There are many different types of financing instruments any start-up business may issue to finance its growth. In general, financing instruments fall into one of two categories -- Debt or Equity.

While debt instruments generally represent fixed obligations to repay a specific amount at a specified date in the future, together with interest. Equity instruments generally represent "ownership" interests entitled to dividend payments, when declared, but with no specific right to a return on capital.

Within each of these two general finance instrument categories, there are a wide variety of rights, privileges, and limitations that may be established by a startup to its investor(s).

Now, in a latest development government of India is planning to introduce a third kind of instrument - a 'Hybrid Instrument', which will have the characteristics of both debt and equity and come with differential voting rights (DVR). A DVR share is like an ordinary equity share, but it provides fewer voting rights to the investor(s).

Right now, India allows just one class of shares, in which every equity share gives its owner one vote in deciding the company’s moves. Companies/start-ups issue DVR shares in order to prevent hostile takeover of company and dilution of voting rights or in simple words losing control over the company.

As per ET report, India will soon introduce a wide array of hybrid instruments on the lines of those available in developed markets like the US and China, which will allow promoters to retain control of an entity (~ startup) even with a minority stake, a move that will make fundraising easier, particularly for startups. In a number of IT companies outside India, startup/company founders hold less than 15% equity but exercise full control.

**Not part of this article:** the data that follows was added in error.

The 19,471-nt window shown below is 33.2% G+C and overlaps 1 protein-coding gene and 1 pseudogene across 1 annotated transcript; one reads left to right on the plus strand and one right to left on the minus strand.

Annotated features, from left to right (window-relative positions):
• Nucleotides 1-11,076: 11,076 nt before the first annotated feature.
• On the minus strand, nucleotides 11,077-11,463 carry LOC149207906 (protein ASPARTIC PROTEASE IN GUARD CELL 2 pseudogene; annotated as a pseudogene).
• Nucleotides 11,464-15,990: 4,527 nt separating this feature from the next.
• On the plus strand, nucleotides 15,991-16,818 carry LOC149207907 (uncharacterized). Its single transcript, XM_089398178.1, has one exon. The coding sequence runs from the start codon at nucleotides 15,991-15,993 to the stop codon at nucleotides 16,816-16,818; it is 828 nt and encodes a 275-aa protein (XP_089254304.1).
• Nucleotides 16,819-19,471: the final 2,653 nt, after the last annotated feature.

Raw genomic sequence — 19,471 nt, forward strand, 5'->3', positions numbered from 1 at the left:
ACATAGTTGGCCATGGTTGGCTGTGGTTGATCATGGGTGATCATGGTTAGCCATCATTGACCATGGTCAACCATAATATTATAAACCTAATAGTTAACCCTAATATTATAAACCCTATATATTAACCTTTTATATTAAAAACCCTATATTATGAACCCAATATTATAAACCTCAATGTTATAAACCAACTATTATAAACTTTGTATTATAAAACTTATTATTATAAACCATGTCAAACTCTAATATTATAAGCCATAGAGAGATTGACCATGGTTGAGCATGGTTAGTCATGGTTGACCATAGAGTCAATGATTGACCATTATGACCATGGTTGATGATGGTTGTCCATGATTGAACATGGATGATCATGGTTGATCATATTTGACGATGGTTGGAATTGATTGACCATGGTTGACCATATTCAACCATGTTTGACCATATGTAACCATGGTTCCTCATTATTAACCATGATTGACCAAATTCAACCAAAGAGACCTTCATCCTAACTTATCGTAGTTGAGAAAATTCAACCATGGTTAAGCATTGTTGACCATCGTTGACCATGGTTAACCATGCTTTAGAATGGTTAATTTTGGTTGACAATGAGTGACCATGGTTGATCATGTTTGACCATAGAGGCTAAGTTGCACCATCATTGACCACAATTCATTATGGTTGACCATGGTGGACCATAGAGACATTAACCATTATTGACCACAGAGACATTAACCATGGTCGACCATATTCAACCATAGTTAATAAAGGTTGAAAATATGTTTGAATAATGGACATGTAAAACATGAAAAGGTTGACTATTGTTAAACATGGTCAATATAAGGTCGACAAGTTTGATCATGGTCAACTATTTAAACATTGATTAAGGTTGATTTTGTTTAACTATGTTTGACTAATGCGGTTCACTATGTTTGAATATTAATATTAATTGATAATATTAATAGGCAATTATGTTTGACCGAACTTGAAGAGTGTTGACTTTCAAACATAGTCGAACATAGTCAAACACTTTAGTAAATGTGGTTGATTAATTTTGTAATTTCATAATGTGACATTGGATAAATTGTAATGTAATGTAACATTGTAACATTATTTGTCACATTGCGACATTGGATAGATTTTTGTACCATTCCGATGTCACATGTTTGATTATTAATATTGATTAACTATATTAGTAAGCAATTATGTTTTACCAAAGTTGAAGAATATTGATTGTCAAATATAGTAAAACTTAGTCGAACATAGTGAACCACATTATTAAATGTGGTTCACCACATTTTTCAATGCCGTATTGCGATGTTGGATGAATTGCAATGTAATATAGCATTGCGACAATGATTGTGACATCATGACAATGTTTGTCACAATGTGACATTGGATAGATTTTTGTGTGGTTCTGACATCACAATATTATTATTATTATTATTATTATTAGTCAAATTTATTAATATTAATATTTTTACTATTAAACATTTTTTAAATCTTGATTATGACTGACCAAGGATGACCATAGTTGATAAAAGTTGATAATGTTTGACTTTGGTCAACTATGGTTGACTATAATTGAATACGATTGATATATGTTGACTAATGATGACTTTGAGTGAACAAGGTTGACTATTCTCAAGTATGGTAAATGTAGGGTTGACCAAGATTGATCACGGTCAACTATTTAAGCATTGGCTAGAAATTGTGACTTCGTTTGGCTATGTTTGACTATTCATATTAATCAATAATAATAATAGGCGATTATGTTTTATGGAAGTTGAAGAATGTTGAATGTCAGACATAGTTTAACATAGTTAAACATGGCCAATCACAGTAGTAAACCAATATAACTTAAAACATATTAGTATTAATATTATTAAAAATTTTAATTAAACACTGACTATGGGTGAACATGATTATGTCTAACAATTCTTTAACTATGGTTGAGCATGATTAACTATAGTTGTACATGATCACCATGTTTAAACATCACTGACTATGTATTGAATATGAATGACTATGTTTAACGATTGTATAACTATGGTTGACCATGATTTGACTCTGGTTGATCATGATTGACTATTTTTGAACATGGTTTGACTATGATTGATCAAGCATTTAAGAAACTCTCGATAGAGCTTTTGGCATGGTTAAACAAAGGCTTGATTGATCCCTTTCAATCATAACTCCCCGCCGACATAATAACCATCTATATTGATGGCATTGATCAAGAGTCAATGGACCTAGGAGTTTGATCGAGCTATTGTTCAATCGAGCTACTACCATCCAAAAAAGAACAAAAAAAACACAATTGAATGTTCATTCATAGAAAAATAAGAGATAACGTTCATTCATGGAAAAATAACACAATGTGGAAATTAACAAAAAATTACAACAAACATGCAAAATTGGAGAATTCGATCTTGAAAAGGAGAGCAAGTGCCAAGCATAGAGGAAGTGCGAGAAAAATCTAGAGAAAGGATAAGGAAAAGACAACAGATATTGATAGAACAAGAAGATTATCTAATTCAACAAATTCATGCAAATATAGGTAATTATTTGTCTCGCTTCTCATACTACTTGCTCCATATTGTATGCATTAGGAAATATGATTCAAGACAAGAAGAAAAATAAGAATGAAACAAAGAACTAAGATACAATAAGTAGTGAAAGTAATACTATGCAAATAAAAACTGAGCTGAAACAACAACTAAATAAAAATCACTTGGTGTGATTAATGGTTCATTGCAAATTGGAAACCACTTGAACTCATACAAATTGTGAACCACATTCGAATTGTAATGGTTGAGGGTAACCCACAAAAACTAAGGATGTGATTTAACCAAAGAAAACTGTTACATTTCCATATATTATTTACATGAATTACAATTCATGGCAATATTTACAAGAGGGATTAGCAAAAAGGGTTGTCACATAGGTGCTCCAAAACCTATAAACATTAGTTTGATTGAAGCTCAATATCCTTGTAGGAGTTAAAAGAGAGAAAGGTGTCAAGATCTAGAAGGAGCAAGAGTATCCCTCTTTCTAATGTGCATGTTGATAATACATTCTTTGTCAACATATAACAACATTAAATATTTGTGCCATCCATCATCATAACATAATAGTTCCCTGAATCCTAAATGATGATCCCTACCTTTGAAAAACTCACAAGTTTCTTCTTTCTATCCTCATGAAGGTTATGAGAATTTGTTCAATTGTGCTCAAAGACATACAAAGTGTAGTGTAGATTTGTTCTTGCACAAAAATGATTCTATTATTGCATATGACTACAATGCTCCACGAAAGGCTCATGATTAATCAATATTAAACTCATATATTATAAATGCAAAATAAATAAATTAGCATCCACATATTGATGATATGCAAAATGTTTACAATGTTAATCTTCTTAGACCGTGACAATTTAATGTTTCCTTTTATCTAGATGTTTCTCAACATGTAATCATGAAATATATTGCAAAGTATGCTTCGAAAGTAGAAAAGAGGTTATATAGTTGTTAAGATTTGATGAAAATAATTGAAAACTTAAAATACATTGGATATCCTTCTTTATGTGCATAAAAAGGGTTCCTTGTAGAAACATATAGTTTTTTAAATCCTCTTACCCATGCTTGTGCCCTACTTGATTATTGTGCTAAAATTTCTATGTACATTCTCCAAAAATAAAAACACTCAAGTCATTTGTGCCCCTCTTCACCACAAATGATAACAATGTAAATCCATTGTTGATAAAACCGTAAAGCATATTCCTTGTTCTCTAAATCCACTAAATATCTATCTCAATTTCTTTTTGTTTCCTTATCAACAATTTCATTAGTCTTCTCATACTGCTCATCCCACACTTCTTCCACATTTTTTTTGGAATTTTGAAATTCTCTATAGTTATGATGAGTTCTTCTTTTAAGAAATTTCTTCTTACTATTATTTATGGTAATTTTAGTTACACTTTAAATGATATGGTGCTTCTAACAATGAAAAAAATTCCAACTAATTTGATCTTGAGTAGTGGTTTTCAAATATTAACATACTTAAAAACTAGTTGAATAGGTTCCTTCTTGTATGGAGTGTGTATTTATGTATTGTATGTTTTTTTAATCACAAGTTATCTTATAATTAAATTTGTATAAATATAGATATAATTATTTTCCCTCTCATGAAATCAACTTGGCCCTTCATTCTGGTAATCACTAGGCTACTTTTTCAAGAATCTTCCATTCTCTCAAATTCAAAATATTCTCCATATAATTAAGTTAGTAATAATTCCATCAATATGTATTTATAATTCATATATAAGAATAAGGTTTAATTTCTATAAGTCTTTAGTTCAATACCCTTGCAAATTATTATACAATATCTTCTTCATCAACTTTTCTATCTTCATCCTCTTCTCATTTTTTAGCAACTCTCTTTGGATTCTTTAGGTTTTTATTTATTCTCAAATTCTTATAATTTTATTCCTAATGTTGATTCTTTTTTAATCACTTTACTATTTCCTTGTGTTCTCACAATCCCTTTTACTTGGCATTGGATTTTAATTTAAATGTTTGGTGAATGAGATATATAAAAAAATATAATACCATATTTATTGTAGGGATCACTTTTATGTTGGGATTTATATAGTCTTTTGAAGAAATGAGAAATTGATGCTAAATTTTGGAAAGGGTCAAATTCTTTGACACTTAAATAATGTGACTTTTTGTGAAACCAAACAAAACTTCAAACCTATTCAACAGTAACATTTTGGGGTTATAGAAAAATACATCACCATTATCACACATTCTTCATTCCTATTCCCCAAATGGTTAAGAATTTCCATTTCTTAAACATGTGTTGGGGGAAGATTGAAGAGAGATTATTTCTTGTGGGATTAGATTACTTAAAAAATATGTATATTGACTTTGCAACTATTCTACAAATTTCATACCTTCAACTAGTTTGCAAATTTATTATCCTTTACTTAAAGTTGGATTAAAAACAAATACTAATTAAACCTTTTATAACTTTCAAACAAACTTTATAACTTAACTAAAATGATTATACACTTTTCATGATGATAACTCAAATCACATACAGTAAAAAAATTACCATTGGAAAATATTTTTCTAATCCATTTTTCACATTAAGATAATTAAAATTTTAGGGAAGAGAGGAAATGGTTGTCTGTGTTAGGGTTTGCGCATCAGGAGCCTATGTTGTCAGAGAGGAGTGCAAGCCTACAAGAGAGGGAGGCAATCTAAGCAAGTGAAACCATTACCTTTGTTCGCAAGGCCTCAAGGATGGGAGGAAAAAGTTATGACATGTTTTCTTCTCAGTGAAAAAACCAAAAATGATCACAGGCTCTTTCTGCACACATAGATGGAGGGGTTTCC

Government has scrapped the earlier draft that was proposed to be sent to cabinet for approval that included four instruments -- optionally convertible preference shares, partially convertible preference shares and optionally and partially convertible debentures.

The previous draft was discarded due to the fact that those were restrictive and not reflective of innovations in finance. A new policy framework may be put in place as there is a growing view within the government that these instruments need a fresh look and should not be clubbed with debt or equity.

The idea behind the fresh financing policy framework is to give companies, particularly startups, the option to raise funds without the fear of losing control.

Additionally, govt. feels that these instruments will more FDI inflow, as under hybrid instrument startup promoters can also raise funds from investors residing outside India.

Globally, such funding options have caught on with private equity and venture capital funds, a key source of funding for startups.

The US has different classes of shares with differential control. China has a variable interest instrument that allows foreign investors to have only an economic interest in companies in restricted sectors.

In order to allow startups to raise funds via different ways then available earlier, the government of India is taking a couple of commendable steps, as recently India's market regulator Securities and Exchange Board of India (Sebi) has allowed startups in India to list on the small and medium enterprises (SME) platform of the stock exchanges as an opportunity to raise capital apart from usual private equity and angel investment funding route. With this, a Delhi-NCR based cloud computing startup E2E Networks has recently initiated getting listed on NSE Emerge, the stock exchange’s platform for small and medium businesses (SMB), and raise about Rs 22 crore.

Source - Economic Times | References - & ETView @Economic Times | Top Image -

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